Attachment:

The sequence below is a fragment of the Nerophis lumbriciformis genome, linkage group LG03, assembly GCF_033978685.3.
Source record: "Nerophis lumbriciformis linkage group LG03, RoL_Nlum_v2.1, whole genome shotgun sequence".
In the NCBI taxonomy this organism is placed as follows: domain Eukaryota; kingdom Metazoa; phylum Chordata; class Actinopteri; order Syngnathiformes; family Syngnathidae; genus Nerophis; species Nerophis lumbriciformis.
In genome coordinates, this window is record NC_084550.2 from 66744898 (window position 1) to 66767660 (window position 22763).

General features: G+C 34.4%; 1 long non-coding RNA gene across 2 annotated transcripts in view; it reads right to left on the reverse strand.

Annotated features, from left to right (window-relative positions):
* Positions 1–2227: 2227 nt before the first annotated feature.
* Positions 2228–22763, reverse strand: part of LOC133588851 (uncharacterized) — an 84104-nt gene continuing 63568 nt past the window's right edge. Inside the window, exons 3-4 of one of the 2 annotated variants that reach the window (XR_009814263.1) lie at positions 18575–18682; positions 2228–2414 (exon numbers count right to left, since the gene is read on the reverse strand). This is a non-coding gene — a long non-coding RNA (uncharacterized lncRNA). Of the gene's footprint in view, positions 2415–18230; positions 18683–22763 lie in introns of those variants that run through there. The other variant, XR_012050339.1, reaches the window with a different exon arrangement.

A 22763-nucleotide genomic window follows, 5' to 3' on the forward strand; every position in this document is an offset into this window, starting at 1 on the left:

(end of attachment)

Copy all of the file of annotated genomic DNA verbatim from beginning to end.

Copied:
The sequence below is a fragment of the Nerophis lumbriciformis genome, linkage group LG03, assembly GCF_033978685.3.
Source record: "Nerophis lumbriciformis linkage group LG03, RoL_Nlum_v2.1, whole genome shotgun sequence".
In the NCBI taxonomy this organism is placed as follows: domain Eukaryota; kingdom Metazoa; phylum Chordata; class Actinopteri; order Syngnathiformes; family Syngnathidae; genus Nerophis; species Nerophis lumbriciformis.
In genome coordinates, this window is record NC_084550.2 from 66744898 (window position 1) to 66767660 (window position 22763).

General features: G+C 34.4%; 1 long non-coding RNA gene across 2 annotated transcripts in view; it reads right to left on the reverse strand.

Annotated features, from left to right (window-relative positions):
* Positions 1–2227: 2227 nt before the first annotated feature.
* Positions 2228–22763, reverse strand: part of LOC133588851 (uncharacterized) — an 84104-nt gene continuing 63568 nt past the window's right edge. Inside the window, exons 3-4 of one of the 2 annotated variants that reach the window (XR_009814263.1) lie at positions 18575–18682; positions 2228–2414 (exon numbers count right to left, since the gene is read on the reverse strand). This is a non-coding gene — a long non-coding RNA (uncharacterized lncRNA). Of the gene's footprint in view, positions 2415–18230; positions 18683–22763 lie in introns of those variants that run through there. The other variant, XR_012050339.1, reaches the window with a different exon arrangement.

A 22763-nucleotide genomic window follows, 5' to 3' on the forward strand; every position in this document is an offset into this window, starting at 1 on the left: